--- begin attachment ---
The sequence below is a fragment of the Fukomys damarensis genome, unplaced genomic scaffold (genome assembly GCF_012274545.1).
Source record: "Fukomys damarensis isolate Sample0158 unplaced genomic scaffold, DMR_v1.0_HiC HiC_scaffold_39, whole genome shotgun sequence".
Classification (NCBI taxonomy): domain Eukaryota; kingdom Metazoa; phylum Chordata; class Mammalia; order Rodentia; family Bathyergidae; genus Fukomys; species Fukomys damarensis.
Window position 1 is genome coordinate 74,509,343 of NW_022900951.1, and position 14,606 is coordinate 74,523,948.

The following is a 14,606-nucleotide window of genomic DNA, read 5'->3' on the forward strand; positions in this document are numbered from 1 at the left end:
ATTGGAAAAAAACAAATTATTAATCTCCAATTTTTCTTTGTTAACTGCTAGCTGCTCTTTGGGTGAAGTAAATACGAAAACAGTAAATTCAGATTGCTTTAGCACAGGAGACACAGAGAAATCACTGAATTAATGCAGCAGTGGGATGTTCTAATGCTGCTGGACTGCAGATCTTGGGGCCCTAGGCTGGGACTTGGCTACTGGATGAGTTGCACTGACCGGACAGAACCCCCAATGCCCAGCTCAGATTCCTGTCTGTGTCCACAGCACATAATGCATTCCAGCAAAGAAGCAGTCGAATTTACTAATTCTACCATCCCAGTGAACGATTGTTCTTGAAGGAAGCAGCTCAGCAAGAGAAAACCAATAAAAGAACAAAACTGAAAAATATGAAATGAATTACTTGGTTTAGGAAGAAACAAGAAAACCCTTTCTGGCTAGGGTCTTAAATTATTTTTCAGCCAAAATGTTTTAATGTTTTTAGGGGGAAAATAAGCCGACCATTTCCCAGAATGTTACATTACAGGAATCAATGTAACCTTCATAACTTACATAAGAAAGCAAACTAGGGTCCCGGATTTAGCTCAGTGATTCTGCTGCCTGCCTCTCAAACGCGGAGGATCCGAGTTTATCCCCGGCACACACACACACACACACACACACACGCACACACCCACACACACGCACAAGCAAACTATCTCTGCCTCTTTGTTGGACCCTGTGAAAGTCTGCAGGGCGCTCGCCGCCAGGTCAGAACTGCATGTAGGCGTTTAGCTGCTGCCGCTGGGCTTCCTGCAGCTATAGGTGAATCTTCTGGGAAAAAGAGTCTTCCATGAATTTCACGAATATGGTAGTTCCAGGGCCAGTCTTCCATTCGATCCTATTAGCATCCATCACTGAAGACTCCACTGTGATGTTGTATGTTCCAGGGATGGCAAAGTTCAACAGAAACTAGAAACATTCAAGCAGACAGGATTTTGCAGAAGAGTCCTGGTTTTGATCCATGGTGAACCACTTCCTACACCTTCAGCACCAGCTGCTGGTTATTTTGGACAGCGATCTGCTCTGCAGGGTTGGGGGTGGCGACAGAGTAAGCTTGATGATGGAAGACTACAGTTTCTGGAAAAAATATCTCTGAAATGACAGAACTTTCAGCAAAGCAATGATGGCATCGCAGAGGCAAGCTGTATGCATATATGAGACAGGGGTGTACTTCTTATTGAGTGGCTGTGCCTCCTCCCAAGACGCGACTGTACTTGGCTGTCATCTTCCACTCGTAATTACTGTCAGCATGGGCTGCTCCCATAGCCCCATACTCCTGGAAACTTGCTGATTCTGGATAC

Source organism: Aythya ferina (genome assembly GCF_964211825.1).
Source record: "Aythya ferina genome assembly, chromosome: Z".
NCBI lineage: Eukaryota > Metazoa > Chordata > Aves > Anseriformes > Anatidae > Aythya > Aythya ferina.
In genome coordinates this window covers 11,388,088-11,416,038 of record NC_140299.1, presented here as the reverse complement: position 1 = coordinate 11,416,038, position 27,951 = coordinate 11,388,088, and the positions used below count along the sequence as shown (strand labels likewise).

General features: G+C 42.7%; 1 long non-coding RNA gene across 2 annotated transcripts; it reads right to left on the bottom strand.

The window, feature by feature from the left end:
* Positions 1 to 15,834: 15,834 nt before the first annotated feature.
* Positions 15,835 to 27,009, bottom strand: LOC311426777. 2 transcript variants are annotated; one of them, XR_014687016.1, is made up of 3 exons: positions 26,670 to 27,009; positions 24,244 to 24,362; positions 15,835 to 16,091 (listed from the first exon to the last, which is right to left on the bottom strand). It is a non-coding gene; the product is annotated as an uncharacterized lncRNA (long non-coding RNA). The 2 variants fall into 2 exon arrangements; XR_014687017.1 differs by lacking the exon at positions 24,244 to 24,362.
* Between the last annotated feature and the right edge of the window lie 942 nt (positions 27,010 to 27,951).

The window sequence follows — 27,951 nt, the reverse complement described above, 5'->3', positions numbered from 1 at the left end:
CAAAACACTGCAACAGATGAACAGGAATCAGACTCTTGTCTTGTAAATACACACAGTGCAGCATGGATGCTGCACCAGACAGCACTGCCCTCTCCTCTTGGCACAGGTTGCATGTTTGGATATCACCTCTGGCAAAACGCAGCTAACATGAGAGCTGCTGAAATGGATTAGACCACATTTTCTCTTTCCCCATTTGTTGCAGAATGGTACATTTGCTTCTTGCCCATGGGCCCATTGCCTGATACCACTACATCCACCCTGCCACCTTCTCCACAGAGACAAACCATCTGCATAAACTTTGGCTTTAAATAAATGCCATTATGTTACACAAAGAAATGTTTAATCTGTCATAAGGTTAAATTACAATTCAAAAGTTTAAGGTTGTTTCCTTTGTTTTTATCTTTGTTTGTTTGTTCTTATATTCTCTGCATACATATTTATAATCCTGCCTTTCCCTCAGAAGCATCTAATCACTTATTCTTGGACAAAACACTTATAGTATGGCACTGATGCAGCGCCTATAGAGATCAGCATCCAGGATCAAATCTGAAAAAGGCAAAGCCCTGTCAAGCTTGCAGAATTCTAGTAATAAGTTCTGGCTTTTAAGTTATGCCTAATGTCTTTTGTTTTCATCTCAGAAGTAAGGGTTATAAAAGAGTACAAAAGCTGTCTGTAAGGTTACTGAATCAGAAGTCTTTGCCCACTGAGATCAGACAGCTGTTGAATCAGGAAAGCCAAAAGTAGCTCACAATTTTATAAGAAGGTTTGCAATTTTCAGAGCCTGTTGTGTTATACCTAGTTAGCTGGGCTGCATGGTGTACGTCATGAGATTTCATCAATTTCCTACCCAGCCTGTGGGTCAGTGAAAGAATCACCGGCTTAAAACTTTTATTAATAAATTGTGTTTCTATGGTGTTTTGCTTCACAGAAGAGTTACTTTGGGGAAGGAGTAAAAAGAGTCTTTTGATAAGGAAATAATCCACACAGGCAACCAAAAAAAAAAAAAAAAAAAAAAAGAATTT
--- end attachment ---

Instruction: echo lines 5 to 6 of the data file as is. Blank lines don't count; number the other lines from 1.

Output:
The following is a 14,606-nucleotide window of genomic DNA, read 5'->3' on the forward strand; positions in this document are numbered from 1 at the left end:
ATTGGAAAAAAACAAATTATTAATCTCCAATTTTTCTTTGTTAACTGCTAGCTGCTCTTTGGGTGAAGTAAATACGAAAACAGTAAATTCAGATTGCTTTAGCACAGGAGACACAGAGAAATCACTGAATTAATGCAGCAGTGGGATGTTCTAATGCTGCTGGACTGCAGATCTTGGGGCCCTAGGCTGGGACTTGGCTACTGGATGAGTTGCACTGACCGGACAGAACCCCCAATGCCCAGCTCAGATTCCTGTCTGTGTCCACAGCACATAATGCATTCCAGCAAAGAAGCAGTCGAATTTACTAATTCTACCATCCCAGTGAACGATTGTTCTTGAAGGAAGCAGCTCAGCAAGAGAAAACCAATAAAAGAACAAAACTGAAAAATATGAAATGAATTACTTGGTTTAGGAAGAAACAAGAAAACCCTTTCTGGCTAGGGTCTTAAATTATTTTTCAGCCAAAATGTTTTAATGTTTTTAGGGGGAAAATAAGCCGACCATTTCCCAGAATGTTACATTACAGGAATCAATGTAACCTTCATAACTTACATAAGAAAGCAAACTAGGGTCCCGGATTTAGCTCAGTGATTCTGCTGCCTGCCTCTCAAACGCGGAGGATCCGAGTTTATCCCCGGCACACACACACACACACACACACACACGCACACACCCACACACACGCACAAGCAAACTATCTCTGCCTCTTTGTTGGACCCTGTGAAAGTCTGCAGGGCGCTCGCCGCCAGGTCAGAACTGCATGTAGGCGTTTAGCTGCTGCCGCTGGGCTTCCTGCAGCTATAGGTGAATCTTCTGGGAAAAAGAGTCTTCCATGAATTTCACGAATATGGTAGTTCCAGGGCCAGTCTTCCATTCGATCCTATTAGCATCCATCACTGAAGACTCCACTGTGATGTTGTATGTTCCAGGGATGGCAAAGTTCAACAGAAACTAGAAACATTCAAGCAGACAGGATTTTGCAGAAGAGTCCTGGTTTTGATCCATGGTGAACCACTTCCTACACCTTCAGCACCAGCTGCTGGTTATTTTGGACAGCGATCTGCTCTGCAGGGTTGGGGGTGGCGACAGAGTAAGCTTGATGATGGAAGACTACAGTTTCTGGAAAAAATATCTCTGAAATGACAGAACTTTCAGCAAAGCAATGATGGCATCGCAGAGGCAAGCTGTATGCATATATGAGACAGGGGTGTACTTCTTATTGAGTGGCTGTGCCTCCTCCCAAGACGCGACTGTACTTGGCTGTCATCTTCCACTCGTAATTACTGTCAGCATGGGCTGCTCCCATAGCCCCATACTCCTGGAAACTTGCTGATTCTGGATAC